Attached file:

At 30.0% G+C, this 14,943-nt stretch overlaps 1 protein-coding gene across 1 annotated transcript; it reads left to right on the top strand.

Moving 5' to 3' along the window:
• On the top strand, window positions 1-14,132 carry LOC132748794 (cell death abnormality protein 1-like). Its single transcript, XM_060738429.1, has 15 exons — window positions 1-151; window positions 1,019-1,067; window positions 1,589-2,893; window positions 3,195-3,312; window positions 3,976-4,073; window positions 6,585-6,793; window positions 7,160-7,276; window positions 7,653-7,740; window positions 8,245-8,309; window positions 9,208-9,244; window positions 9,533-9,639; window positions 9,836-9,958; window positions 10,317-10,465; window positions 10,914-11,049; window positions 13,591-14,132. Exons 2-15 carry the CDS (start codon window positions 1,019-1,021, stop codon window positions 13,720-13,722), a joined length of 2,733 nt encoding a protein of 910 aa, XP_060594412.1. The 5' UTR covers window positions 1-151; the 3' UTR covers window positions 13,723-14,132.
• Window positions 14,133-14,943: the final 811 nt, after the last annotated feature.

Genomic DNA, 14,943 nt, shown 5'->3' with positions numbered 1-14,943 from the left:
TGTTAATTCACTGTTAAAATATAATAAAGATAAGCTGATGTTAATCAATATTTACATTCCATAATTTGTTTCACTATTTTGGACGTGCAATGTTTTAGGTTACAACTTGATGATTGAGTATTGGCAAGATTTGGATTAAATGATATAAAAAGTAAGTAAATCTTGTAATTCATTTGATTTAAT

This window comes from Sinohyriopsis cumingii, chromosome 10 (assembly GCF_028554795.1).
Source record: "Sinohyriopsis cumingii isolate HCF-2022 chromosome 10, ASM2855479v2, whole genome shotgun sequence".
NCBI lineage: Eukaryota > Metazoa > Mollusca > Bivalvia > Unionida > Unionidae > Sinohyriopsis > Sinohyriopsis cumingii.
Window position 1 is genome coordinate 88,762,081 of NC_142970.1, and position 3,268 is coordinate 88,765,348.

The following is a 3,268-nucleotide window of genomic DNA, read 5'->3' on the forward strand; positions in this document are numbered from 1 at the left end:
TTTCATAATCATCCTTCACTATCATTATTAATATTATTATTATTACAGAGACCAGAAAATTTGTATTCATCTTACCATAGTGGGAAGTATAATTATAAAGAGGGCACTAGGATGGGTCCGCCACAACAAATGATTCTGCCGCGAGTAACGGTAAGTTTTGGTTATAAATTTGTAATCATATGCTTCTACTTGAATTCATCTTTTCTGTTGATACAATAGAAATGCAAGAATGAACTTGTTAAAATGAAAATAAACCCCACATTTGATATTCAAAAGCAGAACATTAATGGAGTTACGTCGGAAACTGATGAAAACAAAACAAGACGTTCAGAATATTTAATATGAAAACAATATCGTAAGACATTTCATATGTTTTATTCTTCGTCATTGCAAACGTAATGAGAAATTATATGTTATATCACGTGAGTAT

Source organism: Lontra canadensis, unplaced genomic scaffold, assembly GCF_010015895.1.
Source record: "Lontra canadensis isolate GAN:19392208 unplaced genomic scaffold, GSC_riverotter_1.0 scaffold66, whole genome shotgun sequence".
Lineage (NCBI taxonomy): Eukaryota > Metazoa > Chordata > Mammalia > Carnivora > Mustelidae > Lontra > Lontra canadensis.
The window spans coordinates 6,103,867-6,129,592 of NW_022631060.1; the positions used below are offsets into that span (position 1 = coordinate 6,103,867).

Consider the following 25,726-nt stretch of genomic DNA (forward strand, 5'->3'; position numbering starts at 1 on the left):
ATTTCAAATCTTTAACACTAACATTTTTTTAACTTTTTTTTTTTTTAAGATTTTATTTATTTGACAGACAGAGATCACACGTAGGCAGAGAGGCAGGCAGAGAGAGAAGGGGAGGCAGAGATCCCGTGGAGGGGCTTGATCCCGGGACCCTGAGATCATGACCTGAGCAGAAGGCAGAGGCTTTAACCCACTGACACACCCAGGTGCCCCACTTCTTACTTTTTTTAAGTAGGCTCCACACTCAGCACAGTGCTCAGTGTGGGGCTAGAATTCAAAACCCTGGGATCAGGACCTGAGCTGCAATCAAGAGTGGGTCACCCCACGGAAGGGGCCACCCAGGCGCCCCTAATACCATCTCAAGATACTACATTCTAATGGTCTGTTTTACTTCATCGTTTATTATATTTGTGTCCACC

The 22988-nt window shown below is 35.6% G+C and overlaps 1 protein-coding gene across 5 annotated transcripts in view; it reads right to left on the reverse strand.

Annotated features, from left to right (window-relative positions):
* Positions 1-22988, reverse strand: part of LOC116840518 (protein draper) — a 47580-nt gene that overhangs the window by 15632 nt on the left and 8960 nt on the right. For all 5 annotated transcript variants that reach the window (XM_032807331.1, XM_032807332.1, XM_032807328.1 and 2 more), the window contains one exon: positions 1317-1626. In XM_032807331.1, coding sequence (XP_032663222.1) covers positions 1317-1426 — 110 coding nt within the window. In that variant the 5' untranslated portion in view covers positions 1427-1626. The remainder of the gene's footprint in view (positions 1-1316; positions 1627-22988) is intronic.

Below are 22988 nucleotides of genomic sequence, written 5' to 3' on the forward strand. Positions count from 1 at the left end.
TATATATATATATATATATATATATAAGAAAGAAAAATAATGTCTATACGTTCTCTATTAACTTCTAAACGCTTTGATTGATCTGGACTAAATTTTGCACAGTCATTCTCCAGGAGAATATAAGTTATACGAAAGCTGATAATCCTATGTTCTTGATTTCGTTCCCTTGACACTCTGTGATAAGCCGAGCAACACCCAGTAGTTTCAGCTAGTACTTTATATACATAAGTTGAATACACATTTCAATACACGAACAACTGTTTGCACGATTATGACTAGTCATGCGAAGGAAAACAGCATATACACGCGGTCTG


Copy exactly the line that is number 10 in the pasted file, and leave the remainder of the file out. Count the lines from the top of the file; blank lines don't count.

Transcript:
Window position 1 is genome coordinate 88,762,081 of NC_142970.1, and position 3,268 is coordinate 88,765,348.